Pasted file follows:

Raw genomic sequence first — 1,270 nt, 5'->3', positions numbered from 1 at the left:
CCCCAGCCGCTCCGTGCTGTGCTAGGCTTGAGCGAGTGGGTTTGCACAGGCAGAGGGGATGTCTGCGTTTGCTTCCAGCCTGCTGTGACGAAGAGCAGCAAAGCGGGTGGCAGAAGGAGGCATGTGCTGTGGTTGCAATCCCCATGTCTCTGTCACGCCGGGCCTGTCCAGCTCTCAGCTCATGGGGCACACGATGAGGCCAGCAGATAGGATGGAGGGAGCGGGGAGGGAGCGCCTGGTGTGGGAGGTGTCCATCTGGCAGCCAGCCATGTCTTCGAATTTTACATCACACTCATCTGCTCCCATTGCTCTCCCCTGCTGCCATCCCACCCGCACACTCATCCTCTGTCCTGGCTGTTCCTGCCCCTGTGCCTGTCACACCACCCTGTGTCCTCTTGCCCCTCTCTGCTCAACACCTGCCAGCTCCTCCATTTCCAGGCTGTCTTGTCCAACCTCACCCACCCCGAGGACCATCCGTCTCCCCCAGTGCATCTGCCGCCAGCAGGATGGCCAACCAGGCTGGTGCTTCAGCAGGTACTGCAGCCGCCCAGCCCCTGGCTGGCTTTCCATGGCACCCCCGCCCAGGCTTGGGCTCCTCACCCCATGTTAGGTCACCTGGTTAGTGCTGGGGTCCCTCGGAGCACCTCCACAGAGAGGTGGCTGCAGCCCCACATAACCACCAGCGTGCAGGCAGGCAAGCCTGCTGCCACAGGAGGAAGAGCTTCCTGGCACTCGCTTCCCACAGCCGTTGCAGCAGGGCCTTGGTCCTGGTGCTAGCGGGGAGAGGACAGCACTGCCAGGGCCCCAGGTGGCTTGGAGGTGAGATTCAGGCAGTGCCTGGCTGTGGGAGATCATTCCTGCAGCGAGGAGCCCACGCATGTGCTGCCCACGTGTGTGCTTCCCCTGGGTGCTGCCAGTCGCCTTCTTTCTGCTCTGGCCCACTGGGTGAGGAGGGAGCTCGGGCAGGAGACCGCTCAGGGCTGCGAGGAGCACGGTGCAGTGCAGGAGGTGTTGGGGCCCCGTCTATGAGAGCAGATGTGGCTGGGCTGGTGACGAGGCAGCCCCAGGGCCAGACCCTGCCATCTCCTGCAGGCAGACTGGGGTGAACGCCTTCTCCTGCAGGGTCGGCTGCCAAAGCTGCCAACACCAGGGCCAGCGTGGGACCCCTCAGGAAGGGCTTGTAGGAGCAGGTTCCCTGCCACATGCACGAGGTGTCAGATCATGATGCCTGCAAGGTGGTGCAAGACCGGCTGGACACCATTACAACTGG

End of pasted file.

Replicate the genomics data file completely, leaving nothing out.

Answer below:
Raw genomic sequence first — 1,270 nt, 5'->3', positions numbered from 1 at the left:
CCCCAGCCGCTCCGTGCTGTGCTAGGCTTGAGCGAGTGGGTTTGCACAGGCAGAGGGGATGTCTGCGTTTGCTTCCAGCCTGCTGTGACGAAGAGCAGCAAAGCGGGTGGCAGAAGGAGGCATGTGCTGTGGTTGCAATCCCCATGTCTCTGTCACGCCGGGCCTGTCCAGCTCTCAGCTCATGGGGCACACGATGAGGCCAGCAGATAGGATGGAGGGAGCGGGGAGGGAGCGCCTGGTGTGGGAGGTGTCCATCTGGCAGCCAGCCATGTCTTCGAATTTTACATCACACTCATCTGCTCCCATTGCTCTCCCCTGCTGCCATCCCACCCGCACACTCATCCTCTGTCCTGGCTGTTCCTGCCCCTGTGCCTGTCACACCACCCTGTGTCCTCTTGCCCCTCTCTGCTCAACACCTGCCAGCTCCTCCATTTCCAGGCTGTCTTGTCCAACCTCACCCACCCCGAGGACCATCCGTCTCCCCCAGTGCATCTGCCGCCAGCAGGATGGCCAACCAGGCTGGTGCTTCAGCAGGTACTGCAGCCGCCCAGCCCCTGGCTGGCTTTCCATGGCACCCCCGCCCAGGCTTGGGCTCCTCACCCCATGTTAGGTCACCTGGTTAGTGCTGGGGTCCCTCGGAGCACCTCCACAGAGAGGTGGCTGCAGCCCCACATAACCACCAGCGTGCAGGCAGGCAAGCCTGCTGCCACAGGAGGAAGAGCTTCCTGGCACTCGCTTCCCACAGCCGTTGCAGCAGGGCCTTGGTCCTGGTGCTAGCGGGGAGAGGACAGCACTGCCAGGGCCCCAGGTGGCTTGGAGGTGAGATTCAGGCAGTGCCTGGCTGTGGGAGATCATTCCTGCAGCGAGGAGCCCACGCATGTGCTGCCCACGTGTGTGCTTCCCCTGGGTGCTGCCAGTCGCCTTCTTTCTGCTCTGGCCCACTGGGTGAGGAGGGAGCTCGGGCAGGAGACCGCTCAGGGCTGCGAGGAGCACGGTGCAGTGCAGGAGGTGTTGGGGCCCCGTCTATGAGAGCAGATGTGGCTGGGCTGGTGACGAGGCAGCCCCAGGGCCAGACCCTGCCATCTCCTGCAGGCAGACTGGGGTGAACGCCTTCTCCTGCAGGGTCGGCTGCCAAAGCTGCCAACACCAGGGCCAGCGTGGGACCCCTCAGGAAGGGCTTGTAGGAGCAGGTTCCCTGCCACATGCACGAGGTGTCAGATCATGATGCCTGCAAGGTGGTGCAAGACCGGCTGGACACCATTACAACTGG